Share this Post
Most industries have started investing in data analytics and machine learning; the Airline industry is no exception. There has been tremendous increase in air travel over the last decade with around 800 commercial airlines operating flights globally. What was once a luxury and common amongst the high class, is now easily accessible to everyone today. The fierce competition and pricing among airlines started attracting more number of passengers. This was a strategy used to increase the number of travelers. There has been one other strategy used by airlines and other industries alike for many years to retain their customers; frequent flyer or loyalty programs. A program that uses mileage tracking to reward its customer, a marketing technique that was created for customers to stay loyal to a brand.
Frequent flyer programs were one of the first methods airlines used to gather customer data. To stand out from the crowd and gain a loyal customer base, they offered special services like lounge access, duty free shopping etc. to their frequent flyers. When customers signed up for a frequent flyer program, airlines got access to their data. As technology advanced, airlines were able to gather large amounts of data such as the location of the purchase, frequency of travel etc. Once considered key elements of a retention strategy, is now recognized as an efficient way of gathering user data.
While there are certain laws where airlines belonging to a certain geographical boundary (European region) are not permitted to use personal data from historical bookings available within the airline reservation system, other regions who don’t have such strict rules, started building profiles for their customers to market tailored messages to them. Over time airlines started integrating data analytics with loyalty program information to segregate customers based on the number of times they flew and money spent on auxiliary services. Data analytics helped airlines gain insights on customer behavior and preferences by looking at their travel history and spending patterns. By applying predictive analytics to this information, airlines were able to predict customer needs for the future by analyzing when they are likely to plan their next trip. With the help of predictive analysis, airlines can now shoot out customized offers on flight tickets, in-flight services, non-stop flights etc. The more the data, the more the analysis and more the opportunity to target their audience at the right moment.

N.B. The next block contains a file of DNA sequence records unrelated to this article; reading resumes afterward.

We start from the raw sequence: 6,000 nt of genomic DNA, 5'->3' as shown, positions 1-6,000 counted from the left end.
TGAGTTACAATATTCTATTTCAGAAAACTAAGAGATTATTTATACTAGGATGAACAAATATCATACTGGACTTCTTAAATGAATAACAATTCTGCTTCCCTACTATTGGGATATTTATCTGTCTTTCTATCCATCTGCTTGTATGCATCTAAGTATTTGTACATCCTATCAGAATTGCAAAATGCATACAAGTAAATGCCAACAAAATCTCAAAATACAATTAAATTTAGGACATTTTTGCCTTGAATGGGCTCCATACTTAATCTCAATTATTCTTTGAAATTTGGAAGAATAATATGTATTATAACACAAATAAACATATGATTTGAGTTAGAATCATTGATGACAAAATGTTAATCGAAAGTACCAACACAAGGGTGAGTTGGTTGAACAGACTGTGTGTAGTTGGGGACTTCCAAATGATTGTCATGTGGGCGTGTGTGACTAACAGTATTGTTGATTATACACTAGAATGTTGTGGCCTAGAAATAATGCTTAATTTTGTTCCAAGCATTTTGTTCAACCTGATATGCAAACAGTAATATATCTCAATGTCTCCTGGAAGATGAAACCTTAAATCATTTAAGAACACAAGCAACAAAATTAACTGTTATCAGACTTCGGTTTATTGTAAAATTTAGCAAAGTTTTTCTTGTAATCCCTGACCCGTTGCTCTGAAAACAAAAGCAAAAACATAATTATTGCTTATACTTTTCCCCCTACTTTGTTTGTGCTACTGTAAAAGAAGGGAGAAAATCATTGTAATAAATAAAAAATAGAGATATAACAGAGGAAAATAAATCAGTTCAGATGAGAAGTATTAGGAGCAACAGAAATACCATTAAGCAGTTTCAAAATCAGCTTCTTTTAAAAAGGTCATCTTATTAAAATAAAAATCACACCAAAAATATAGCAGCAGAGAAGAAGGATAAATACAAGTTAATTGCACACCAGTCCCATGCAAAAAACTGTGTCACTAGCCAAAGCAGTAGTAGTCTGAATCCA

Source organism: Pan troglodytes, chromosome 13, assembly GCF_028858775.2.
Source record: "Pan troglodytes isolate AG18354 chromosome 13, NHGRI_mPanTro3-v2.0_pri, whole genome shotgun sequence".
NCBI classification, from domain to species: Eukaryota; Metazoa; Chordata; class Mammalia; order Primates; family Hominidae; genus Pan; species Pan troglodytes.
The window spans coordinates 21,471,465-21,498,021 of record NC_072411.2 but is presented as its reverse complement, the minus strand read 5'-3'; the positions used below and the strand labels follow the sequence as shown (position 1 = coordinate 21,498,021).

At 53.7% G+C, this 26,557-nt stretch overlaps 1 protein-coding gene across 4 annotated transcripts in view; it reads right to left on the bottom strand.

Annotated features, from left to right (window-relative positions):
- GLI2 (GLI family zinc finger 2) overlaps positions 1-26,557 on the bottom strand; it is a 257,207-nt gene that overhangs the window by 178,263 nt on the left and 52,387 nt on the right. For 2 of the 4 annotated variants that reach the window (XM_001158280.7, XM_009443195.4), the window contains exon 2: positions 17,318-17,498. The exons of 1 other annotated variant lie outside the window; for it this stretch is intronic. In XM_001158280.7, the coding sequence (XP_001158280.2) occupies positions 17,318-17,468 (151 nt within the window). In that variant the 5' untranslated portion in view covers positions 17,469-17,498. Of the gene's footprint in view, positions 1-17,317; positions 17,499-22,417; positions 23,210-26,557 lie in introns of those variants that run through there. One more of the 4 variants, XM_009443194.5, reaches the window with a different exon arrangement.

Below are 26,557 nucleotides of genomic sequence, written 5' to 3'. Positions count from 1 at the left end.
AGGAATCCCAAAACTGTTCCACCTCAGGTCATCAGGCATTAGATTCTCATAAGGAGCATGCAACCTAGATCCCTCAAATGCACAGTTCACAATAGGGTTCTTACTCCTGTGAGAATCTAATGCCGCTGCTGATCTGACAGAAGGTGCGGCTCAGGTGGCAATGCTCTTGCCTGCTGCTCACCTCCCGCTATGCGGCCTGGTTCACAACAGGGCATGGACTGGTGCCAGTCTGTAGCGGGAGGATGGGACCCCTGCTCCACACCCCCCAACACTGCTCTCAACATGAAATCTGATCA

As time progressed, analytics got integrated with customer data to cater to the ever evolving traveler. To diversify themselves, airlines partnered with other airlines, hotels, car rentals and credit card companies to not just gain further insight on their spending habits, but to offer customized catalogues and services based on the behaviour and preference of the user in terms of food, shopping and other interests. Many airlines offer unique and useful purchasing options; Qantas frequent flyer members for example can use their miles to pay for their healthcare insurance or even buy a Jaguar!
Airlines don’t just want to be known for their air rewards but a brand that offers an assortment of rewards. It’s not just the airlines that have to gain, customers equally benefit from the information they submit; when their data is integrated with analytics, they are kept up-to-date on new offers, they receive alerts about flight delays or gate changes and their custom needs can also be addressed.
Frequent flyer analytics enable win-win partnerships for coalition partners and customers. In a highly competitive market, service providers in many industries have discovered the importance of customer retention. Airlines are investing and focusing more on frequent flyer programs to increase revenue while adding value to the customer’s overall experience by using the data received from different sources and by gaining insights on the customer’s future needs.
IGT’s analytics services offers significant business insights by integrating multiple data sources using a proven methodology, established frameworks, automated tools, and pre-configured data models for the travel industry